After more than a decade Age of Empires is back with its fourth edition. Under new developers Relic Productions, there were always going to be questions about whether it could live up to the memories that so many gamers from the ’90s and 2000s have of the epic series.

Almost every gamer that has come through in recent years looks upon Age of Empires as the starting point of their journey. The games opened real-time strategy to the masses; the uncomplicated nature allowed children to enjoy their time while still having more advanced features for those who wanted to deep dive into the games.

Age of Empires Four builds on the classic’s games one and two while essentially moving on from the travesty that was AOE3. The second edition of the series is widely regarded as the pinnacle of RTS gaming, and Relic has tried to build on that edition in releasing what is almost a love letter to the original series.

In terms of gameplay, Relic has also moved back to the second game by setting the game in the medieval era. A somewhat disappointing and safe decision, it would have been nice for them to open to game up further and allow players to go into different periods. The sense of nostalgia that players get from playing as medieval England or France will bring a smile to people who played the original games.

The campaign is a beautiful look into the medical world (Credit: Microsoft/Relic Productions)

The campaigns really make this game, as visually they are beautiful, and the documentary-style cut scenes blend seamlessly into the gameplay. In fact, the documentary scenes themselves wouldn’t be out of place on the History Channel.

By showing the real-life locations of these historical battles it gives players a different perspective and brings them closer. Rather than just being a game, this is a history lesson and a powerful history lesson at that.

We go through the campaigns of the Normans, Mongols, Rus, and English and some of their most significant historical moments.

Perhaps one criticism of these campaigns is the jarring nature of a narrator. A suggestion to make the game more immersive would be to have in-game characters narrating the campaigns. How much fun would it be to hear Genghis Khan explaining his plans for war?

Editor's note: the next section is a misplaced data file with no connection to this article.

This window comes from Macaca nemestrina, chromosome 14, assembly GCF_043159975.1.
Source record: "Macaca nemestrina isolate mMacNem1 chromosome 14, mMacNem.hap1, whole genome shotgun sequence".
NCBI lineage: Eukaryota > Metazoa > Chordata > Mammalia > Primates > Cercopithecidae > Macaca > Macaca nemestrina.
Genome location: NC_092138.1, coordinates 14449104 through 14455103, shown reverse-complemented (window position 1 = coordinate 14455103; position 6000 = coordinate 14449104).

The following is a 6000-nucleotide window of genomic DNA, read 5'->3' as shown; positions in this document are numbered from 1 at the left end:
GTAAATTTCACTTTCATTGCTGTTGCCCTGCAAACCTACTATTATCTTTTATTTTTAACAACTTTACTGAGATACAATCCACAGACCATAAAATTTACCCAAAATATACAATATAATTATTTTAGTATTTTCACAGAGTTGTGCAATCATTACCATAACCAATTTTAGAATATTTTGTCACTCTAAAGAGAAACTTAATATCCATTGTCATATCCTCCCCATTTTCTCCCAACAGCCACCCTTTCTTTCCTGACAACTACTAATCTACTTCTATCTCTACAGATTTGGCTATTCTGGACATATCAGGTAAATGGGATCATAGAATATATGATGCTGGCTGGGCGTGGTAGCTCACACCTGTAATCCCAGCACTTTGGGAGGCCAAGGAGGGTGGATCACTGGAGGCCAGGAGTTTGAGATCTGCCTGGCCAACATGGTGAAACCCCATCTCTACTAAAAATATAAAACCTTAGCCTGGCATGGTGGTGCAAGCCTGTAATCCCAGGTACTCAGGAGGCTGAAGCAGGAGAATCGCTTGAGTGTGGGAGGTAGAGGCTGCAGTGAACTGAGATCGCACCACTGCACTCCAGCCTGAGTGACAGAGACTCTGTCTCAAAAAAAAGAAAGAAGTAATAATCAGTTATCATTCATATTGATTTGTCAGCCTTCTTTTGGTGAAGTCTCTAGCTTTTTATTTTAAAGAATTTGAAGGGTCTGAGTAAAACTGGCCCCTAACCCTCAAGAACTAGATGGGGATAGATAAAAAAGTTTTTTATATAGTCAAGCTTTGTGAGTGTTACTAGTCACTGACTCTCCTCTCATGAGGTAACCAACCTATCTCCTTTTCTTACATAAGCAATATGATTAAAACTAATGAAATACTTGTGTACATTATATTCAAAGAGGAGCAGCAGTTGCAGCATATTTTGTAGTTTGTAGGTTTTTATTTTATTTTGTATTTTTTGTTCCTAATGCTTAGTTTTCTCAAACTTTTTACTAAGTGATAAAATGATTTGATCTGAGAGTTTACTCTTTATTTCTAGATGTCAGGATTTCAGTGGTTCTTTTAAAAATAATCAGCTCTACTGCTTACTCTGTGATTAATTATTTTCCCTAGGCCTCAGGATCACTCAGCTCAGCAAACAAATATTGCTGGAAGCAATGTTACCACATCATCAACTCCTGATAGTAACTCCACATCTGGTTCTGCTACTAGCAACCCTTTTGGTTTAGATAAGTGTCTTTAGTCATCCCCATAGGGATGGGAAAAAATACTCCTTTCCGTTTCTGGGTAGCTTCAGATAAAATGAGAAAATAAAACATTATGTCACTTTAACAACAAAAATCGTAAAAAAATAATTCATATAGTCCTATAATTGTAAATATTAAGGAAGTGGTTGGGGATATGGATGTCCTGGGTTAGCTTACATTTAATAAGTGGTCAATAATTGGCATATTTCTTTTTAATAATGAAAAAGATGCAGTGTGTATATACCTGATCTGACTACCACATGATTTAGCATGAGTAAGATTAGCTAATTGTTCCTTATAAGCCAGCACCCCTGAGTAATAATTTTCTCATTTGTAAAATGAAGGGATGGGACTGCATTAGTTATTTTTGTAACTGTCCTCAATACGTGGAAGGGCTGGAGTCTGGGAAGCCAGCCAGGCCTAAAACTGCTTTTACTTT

Relics seem to know where their bread is buttered for this game. They made the campaigns difficult, not just slightly but very difficult; playing on standard, I needed multiple attempts on quite a few of the maps. I couldn’t imagine how difficult it would be on the more challenging settings.

This is done on purpose, though; Relic knows that it will be those who have played the original trilogy that will primarily be coming back for this edition.

The campaign, of course, isn’t the only part or even the main part of this game; you will likely be playing much more of the different Skirmish maps. What Relic have done in this game is build unique civilisations with many more unique characteristics than in previous games.

Delhi are using war elephants and researching with scholars inside blacksmiths to allow consistent upgrades rather than the traditional click to research of other civilisations. The Mongols are also extremely interesting in the skirmish mode; they show the nomadic nature of Mongolia, allowing players to essentially pick up their base and move it to a new location.

The most significant area of change compared to the second edition is how players advance ages. Firstly, you will need to select a villager to build a civilisation specific ‘special’ building to move to the next age. Each of these has different characteristics depending on whether you want to go on a more economic or military route. In some ways, AOE4 combines the best of the Civilisation series and the classic Age of Empires.

Battles are less violent than long time fans would like. Gaming has certainly changed since the AOE 2 release, and perhaps Relic decided to go with nostalgia rather than what gamers expect today.

Essentially military units poke each other with sticks until one dies by falling on the ground. While it will allow Relic to keep a PG rating on the game, the long-term players, who are mostly adults now, will be somewhat disappointed that the game didn’t grow with them.

The biggest issue for Relic, though, is the continued growth of the Age of Empires 2: Definitive Edition. That game continues to grow and is even adding co-op campaigns and more historical battles. If people are after nostalgia, it will make more sense both financially and for gameplay purposes to go back to the older game.

That being said, AOE 4 offers an excellent game overall, even if it is somewhat content thin. Hopefully, Relic will continue building on this game, adding more campaigns, civilisations, and maps. Relic hasn’t done a bad job here; they have offered some new ideas, and if this is the start of a whole new AOE series, fans should be more than excited.

If you are a fan of the first series, Age of Empires 4 is certainly worth buying, or if you have Xbox Game Pass, it is free and 100% worth the download. Relic has done a great job bringing something from our childhoods back and should be praised for their work.